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Rural England Under Attack: First Boles, Now McDonalds

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Driving through the south of France this summer I was struck by how badly French amour propre had defended what used to be one of the most beautiful and glamourous parts of the world. It is now littered with fast food joints, tacky hotels, supermarkets, billboards, What had, in the 1970s and 1980s, been remote and charming lanes were now major thoroughfares with big box stores and all the detritus of suburban blight. Why, I wondered, hadn't the French been able to protect the country they love so volubly?

I was glad to get home to Somerset, so much less cluttered and, frankly, more beautiful. At least for the time being. But now I'm starting to worry -- and to wonder whether my question might, one day, be asked of England too.

First Nick Boles announces that an area of countryside bigger than Greater London must be given over to housing. And then because McDonalds, not content with having invaded British towns, is now trying to make inroads into the British countryside too.

Farrington Gurney is a small Somerset village, in the middle of the triangle defined by Bristol, Bath and Wells. In the fourteenth century, it was owned by Sir Thomas de Gurney but he got himself involved in the assassination of Edward II so his estate was confiscated and given to the Duchy of Cornwall. Now it is a functional pleasant place, with a primary school, one of the best farm shops in England, a nice cross-section of new and old houses and even, still, a pub.

Seems an odd place for a McDonald's drive-through doesn't it?

But that's the plan. Although the initial planning application was turned down by Bath and North East Somerset, the company lawyers have come back with a heavy-hitting appeal.

The site McDonalds has applied for lies at the end of the lane that houses the primary school. You can imagine how that makes parents feel about the prospect of having to drive past the smell and allure of Happy Meals every day on their way to and from school. Villagers (of which I'm one) have filed hundreds of complaints against potential noise, smell, traffic - and litter. But who in their right would even contemplate something so ugly and disruptive in a country village?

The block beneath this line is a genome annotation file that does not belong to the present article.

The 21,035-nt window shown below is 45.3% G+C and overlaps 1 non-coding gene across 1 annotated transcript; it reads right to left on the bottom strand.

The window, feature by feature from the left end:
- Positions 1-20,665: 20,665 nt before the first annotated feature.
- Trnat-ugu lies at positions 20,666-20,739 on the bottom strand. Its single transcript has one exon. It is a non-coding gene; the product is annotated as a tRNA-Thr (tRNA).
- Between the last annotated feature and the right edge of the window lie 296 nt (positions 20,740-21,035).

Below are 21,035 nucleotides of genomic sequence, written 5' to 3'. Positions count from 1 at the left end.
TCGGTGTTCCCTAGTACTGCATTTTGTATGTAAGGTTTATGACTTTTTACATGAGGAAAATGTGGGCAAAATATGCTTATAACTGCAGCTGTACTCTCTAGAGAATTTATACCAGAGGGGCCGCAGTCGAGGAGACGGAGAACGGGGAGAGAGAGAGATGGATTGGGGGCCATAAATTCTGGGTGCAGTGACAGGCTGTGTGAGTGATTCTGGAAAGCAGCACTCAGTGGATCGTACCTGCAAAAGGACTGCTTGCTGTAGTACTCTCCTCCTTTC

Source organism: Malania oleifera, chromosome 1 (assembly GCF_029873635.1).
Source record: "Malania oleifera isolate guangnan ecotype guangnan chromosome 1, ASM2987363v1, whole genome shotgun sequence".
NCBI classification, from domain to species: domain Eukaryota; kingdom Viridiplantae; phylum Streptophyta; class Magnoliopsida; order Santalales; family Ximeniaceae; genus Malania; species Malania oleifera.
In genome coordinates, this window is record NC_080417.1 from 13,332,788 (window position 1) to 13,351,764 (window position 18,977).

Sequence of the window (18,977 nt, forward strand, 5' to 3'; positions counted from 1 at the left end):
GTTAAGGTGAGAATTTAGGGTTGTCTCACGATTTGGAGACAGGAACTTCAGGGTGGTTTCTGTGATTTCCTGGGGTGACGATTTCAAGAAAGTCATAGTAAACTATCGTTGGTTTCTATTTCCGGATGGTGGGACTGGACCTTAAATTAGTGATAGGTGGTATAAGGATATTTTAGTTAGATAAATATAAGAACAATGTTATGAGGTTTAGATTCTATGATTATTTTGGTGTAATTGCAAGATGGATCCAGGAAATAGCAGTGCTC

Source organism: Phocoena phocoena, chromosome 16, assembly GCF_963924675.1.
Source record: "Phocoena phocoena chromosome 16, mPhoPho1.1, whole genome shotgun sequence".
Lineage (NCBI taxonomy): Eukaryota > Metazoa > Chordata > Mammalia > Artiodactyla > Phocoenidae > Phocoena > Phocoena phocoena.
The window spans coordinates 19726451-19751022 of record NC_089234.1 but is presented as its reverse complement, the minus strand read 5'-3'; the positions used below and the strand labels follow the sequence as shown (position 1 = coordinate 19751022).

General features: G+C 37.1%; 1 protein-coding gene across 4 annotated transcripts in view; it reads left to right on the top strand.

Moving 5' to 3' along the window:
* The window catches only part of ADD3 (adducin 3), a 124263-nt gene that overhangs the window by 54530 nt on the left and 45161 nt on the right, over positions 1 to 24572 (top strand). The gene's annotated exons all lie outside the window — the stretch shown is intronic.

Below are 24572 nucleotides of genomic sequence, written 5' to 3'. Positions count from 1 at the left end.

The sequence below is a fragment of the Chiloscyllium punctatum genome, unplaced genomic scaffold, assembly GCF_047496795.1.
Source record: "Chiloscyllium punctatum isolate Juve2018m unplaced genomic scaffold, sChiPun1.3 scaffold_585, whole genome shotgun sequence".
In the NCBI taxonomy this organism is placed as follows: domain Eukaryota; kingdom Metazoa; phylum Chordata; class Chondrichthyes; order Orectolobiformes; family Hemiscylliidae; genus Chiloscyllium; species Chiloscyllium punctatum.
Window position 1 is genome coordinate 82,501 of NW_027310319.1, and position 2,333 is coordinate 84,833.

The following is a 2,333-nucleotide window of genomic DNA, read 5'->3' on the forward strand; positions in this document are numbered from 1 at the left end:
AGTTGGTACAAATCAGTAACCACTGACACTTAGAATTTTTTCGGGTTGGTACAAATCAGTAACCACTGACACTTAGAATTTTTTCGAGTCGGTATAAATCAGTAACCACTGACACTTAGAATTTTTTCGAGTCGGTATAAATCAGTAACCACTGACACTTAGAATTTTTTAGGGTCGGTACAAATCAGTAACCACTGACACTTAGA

Having saturated British cities, McDonalds is now on the prowl for nice rural spots where it can capture yet more traffic. With the lure of jobs, it hopes to charm councils and planning authorities with the result that perhaps soon our country lanes could look a lot like those in the U.S.: crammed with fast food outlets and their accompanying rubbish. Give it a few years, erode the greenbelt and soon the difference between town and country could just disappear. Imagine: you might never be far from the sight, smell and sound of a Big Mac and fries.

And if Boles gets his way too, more houses, more people, more customers, more money for McDonalds.

Britain has no difficulty building great and beautiful things: castles, gardens, theatres, orchestras, the National Health Service, the BBC. Why do we have such difficulty protecting them? In our protest against McDonald's, our greatest hope that it is the threat to the traffic that will persuade local authorities. Appeals to the rural environment, apparently, carry less weight. And yet the English landscape is a masterpiece that took millions of people a thousand years to create. You can, of course, argue its economic value in terms of tourism but we ought to be able to cite its social and historic value as a national monument, to be treasured, not destroyed. Because unless we are vigilant and vocal it could take just a few companies, a smidgen of government policy and a few years to wipe it out.